CEO Insider

Choose to Respond, Not React, to Life

Amy Eliza Wong

How do you acknowledge and interact with life? Which of these two distinct approaches do you take: are you more likely to react or to respond? What’s the difference and why does it matter? provides the following definitions for the two terms: 

React: “To act in response to an agent or influence.” 

Respond: “To reply or answer in words; to react favorably.”  

When I see these two together, “respond” appears to be preferable. Respond is reacting favorably so it would follow that responding would be a more ideal choice. Even in saying both words, can’t you just feel the relief in respond versus the tension in react?  

I’m a possessed crazy person! 

Think about the last time you reacted to something or someone. Did your Mom make a comment that made you lash out? Did you yell at your child for defying you (for the seventeenth time!)? Or maybe you leaned on your horn when someone cut you off in traffic. How did it feel when you reacted? 

Just thinking about how I’ve reacted, I immediately cringe. When I react, it’s as though something has taken over my brain and I have little control in the moment. What comes out is fierce. Rarely when contemplating or saying: “Sorry, I reacted…” do I not feel remorse. It’s as if I’m apologizing for something buried deep within me that decided to act out. 

React is an act. One of the definitions of act is “to feign.” Doesn’t it feel as though you put on an act when you react? And it’s not how the thoughtful you behaves, right? Who wants to feel like a possessed crazy person?  

I can see clearly now 

On the flip side, think of a time when you recognized that you were responding to something and not reacting while in the moment? Did it felt as though you maintained a grounded awareness? Did you have control over your thoughts and words in such a way that you projected a calm and compassionate demeanor?   

I felt just this way the other evening. I was bathing my kids and my 5 year old, Aidan, squirted me with one of his bath toys. I was outside the bath, mind you, and wasn’t intending on getting wet. I felt that immediate surge of surprise, anger, and impatience emerge and, yes, I yelled out in anger. But in that moment I also recognized that to proceed any further with that energy would be reacting.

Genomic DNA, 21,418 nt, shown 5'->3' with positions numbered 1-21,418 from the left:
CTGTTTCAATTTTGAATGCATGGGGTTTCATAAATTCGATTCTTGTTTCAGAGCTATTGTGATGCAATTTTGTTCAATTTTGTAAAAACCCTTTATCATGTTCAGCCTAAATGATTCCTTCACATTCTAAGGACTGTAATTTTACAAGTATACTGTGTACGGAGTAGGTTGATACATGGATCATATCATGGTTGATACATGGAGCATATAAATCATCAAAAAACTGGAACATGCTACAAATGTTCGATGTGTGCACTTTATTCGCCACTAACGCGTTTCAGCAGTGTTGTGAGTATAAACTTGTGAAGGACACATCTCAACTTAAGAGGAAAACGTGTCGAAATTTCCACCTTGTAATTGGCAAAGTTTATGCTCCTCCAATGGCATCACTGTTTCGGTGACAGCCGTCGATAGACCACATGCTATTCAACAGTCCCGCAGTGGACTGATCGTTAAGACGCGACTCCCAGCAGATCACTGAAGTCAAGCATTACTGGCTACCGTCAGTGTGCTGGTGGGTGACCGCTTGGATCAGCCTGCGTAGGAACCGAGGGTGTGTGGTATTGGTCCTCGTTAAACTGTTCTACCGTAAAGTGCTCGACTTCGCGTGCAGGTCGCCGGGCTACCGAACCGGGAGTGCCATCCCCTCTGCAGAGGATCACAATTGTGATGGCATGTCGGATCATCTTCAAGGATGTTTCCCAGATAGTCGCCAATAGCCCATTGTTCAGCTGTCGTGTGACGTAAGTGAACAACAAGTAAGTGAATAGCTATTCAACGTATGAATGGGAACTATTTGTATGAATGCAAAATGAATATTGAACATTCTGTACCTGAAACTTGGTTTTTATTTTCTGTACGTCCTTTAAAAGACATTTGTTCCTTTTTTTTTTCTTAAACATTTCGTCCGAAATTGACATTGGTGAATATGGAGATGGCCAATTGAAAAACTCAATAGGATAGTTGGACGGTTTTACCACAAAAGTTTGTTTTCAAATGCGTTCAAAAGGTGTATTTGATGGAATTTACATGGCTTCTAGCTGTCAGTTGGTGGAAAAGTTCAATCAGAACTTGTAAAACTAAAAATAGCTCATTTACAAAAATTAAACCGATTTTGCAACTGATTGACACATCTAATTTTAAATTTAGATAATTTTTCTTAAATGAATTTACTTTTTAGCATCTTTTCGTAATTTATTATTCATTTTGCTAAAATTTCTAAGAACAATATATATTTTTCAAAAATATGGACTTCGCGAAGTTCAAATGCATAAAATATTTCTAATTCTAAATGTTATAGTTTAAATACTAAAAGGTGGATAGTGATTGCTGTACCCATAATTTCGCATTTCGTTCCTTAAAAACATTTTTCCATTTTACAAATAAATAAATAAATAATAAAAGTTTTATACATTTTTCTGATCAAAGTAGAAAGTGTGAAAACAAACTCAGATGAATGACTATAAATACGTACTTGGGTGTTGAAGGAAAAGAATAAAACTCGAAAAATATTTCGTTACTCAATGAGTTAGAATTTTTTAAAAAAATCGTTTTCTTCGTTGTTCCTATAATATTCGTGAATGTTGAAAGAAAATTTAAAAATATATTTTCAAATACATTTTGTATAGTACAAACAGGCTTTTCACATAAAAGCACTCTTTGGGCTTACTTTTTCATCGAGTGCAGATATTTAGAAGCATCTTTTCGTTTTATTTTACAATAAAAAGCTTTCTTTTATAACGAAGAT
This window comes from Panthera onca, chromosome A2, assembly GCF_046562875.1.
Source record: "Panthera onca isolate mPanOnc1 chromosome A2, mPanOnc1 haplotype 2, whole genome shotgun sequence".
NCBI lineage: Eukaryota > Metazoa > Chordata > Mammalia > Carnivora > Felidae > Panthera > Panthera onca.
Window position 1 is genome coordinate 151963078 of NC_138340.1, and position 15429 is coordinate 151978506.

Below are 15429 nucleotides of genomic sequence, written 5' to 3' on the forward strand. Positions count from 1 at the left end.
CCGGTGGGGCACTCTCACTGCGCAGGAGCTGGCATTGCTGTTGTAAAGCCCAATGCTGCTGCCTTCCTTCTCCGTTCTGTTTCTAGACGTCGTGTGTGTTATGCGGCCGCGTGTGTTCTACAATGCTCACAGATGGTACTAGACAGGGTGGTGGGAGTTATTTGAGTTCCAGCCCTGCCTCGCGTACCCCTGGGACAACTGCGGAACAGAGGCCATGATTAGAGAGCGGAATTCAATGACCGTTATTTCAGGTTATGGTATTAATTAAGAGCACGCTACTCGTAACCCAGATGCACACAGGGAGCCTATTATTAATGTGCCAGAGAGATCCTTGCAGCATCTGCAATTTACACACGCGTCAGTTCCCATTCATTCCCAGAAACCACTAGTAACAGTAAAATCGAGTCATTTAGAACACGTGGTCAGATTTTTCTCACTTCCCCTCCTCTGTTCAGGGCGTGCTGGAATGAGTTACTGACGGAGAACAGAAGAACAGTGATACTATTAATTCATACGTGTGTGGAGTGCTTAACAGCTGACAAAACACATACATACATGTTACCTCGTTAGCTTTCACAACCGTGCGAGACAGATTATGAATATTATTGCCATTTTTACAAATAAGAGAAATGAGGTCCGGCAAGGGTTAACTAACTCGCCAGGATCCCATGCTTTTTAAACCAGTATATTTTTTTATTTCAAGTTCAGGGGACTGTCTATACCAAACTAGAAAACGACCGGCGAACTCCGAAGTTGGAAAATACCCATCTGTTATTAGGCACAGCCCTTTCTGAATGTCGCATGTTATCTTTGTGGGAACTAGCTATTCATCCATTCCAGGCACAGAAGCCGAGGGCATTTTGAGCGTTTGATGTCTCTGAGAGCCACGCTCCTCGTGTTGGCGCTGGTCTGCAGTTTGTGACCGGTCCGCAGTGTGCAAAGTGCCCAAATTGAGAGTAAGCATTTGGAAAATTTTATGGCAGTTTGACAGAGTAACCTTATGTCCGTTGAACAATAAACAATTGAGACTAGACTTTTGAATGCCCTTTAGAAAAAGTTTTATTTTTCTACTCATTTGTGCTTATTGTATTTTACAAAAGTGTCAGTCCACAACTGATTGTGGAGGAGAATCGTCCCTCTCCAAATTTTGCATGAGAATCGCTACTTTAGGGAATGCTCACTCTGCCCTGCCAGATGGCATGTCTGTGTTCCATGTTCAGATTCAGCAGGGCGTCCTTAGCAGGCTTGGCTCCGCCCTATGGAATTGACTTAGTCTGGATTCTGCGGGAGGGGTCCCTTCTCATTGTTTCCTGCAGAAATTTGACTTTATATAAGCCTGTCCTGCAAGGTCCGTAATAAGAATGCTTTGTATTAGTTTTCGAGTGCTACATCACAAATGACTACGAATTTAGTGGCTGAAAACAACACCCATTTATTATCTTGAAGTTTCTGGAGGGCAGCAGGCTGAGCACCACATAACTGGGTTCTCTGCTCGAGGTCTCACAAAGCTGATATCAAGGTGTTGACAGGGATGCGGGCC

In reacting, I would have missed the precious look of innocence, affection, and delight in his eyes because he had just “got me.” Oh how he relished that delicious sense of having genuinely surprised me. What kid doesn’t want to do that to their Mom, right? If I’d reacted, I would have also missed the adorable giggle from my 15 month old and her look of complete amusement that Mom just made a funny sound and jumped 3 feet in the air. 

 Famed 20th century Austrian neurologist and psychiastist, Viktor Frankl, once wrote, “Between stimulus and response there is a space. In that space is our power to choose our response. In our response lies our growth and our freedom.”  

In that brief space in which I recognized that I was at a decision point to either react or respond, I graciously and gratefully embraced response. With it came lots of laughter and genuine joy, and of course a deliberate statement to not do that again. Interestingly, in the state of response, Aidan responded too and heard me more clearly than if I’d have reacted angrily. It was a win-win for sure.  

Can I intentionally have win-wins a majority of the time? Absolutely. Doing so means that I start to catch myself in that moment of choosing to respond and not react. It takes Mindfulness, which gives us an ability to be aware of the moment while in the moment. If we can observe ourselves when triggered and recognize that we’re at a choosing point, then we’ve won most of the battle. With Mindfulness we can catch ourselves from being overtaken by an involuntary act, which we will almost always regret.   

Put it into practice 

  1. Think about a time you had a very strong reaction to something. How did it feel? Where was the energy in your body? How did it turn out? What was the impact to you and others as a result? 
  2. Think about a time you responded. How did it feel? Where was the energy in your body? What was possible and available to you in a state of response that wasn’t available in reaction? 
  3. What would help you choose response instead of reaction? What would help you recognize the space between “stimulus and response” so that you are empowered to choose? Let your inner wisdom assist you in this process. 

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Written by Amy Eliza Wong.
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Amy Eliza Wong
Amy Eliza Wong is a certified executive coach who has devoted more than 20 years to the study and practice of helping others live and lead on purpose. She works with some of the biggest names in tech and offers transformational leadership development and internal communication strategies to executives and teams around the world. Her new book is Living on Purpose: Five Deliberate Choices to Realize Fulfillment and Joy (BrainTrust Ink, May 24, 2022).

Amy Eliza Wong is an opinion columnist for the CEOWORLD magazine. Connect with her through LinkedIn. For more information, visit the author’s website.